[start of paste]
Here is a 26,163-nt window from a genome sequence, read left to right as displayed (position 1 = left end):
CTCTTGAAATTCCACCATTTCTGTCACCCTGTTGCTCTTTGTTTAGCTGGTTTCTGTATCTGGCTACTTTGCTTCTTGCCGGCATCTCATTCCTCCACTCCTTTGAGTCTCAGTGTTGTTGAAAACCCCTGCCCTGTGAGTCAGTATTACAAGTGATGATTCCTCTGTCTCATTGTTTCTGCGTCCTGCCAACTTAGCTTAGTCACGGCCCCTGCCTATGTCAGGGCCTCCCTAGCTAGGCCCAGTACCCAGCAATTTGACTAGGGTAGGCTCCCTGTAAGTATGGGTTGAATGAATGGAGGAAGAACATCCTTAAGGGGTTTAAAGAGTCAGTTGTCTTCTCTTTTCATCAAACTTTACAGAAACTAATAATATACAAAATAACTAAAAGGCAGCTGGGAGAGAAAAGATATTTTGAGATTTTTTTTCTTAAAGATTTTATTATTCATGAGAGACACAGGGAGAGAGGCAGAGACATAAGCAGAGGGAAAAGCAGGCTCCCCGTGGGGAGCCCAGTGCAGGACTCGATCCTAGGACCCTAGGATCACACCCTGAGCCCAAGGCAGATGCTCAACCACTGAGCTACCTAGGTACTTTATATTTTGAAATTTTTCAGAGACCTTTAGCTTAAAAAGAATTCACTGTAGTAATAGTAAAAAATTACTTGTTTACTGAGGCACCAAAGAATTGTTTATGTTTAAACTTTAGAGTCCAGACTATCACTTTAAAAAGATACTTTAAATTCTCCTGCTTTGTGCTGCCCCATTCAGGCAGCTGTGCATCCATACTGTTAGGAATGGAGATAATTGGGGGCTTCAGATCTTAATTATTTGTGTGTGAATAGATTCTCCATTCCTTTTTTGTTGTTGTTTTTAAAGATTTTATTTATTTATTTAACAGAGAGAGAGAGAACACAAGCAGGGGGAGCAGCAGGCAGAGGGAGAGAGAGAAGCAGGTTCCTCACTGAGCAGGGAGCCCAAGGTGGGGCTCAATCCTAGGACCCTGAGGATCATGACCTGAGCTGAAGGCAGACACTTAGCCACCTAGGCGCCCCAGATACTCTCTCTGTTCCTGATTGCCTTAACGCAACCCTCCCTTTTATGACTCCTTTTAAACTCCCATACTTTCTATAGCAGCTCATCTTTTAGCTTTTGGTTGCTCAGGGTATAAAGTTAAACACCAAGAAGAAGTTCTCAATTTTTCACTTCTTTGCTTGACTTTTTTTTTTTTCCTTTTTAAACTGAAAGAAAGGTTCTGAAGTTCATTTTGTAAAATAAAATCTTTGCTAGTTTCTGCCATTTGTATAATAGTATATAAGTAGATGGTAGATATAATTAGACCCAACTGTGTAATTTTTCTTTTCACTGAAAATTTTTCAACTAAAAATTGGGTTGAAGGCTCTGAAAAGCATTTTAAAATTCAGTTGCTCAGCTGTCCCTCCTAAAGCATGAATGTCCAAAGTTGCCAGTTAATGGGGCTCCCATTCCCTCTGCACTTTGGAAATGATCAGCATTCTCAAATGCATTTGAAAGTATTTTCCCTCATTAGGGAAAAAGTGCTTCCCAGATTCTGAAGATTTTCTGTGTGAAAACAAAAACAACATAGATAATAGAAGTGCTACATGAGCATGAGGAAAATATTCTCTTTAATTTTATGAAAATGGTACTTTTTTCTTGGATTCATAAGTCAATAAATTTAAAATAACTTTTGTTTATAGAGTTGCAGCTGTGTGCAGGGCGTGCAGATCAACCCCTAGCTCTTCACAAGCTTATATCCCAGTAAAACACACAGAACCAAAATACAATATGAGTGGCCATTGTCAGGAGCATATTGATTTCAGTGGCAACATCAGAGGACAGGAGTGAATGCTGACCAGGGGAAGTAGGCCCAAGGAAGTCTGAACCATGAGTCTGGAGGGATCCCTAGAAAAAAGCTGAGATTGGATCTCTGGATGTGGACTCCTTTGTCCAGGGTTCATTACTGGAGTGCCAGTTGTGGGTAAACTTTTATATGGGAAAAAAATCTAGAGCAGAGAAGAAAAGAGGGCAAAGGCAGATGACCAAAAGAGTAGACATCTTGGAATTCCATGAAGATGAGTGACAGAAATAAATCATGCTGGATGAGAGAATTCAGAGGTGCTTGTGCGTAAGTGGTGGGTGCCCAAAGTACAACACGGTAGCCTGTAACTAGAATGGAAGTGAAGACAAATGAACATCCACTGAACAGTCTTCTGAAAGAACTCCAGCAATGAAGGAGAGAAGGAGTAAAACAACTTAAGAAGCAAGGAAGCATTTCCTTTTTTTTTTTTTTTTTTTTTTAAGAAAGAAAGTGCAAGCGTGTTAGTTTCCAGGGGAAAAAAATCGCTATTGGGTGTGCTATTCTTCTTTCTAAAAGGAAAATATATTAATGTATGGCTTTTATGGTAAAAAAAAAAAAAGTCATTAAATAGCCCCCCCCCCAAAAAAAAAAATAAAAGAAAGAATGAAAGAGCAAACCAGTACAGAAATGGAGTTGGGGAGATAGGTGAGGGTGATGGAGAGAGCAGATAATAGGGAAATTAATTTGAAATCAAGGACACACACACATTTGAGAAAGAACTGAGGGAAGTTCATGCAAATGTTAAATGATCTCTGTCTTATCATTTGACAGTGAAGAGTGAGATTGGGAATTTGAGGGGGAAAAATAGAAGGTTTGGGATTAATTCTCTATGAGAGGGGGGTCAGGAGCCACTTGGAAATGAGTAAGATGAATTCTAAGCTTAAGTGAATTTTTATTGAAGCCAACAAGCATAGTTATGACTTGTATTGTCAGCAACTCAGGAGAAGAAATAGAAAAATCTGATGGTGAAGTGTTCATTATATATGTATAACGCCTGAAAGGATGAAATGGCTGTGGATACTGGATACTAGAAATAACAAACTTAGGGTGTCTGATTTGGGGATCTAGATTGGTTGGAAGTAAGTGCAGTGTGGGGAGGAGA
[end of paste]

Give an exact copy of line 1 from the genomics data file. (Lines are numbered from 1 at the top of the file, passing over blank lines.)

Here is a 26,163-nt window from a genome sequence, read left to right as displayed (position 1 = left end):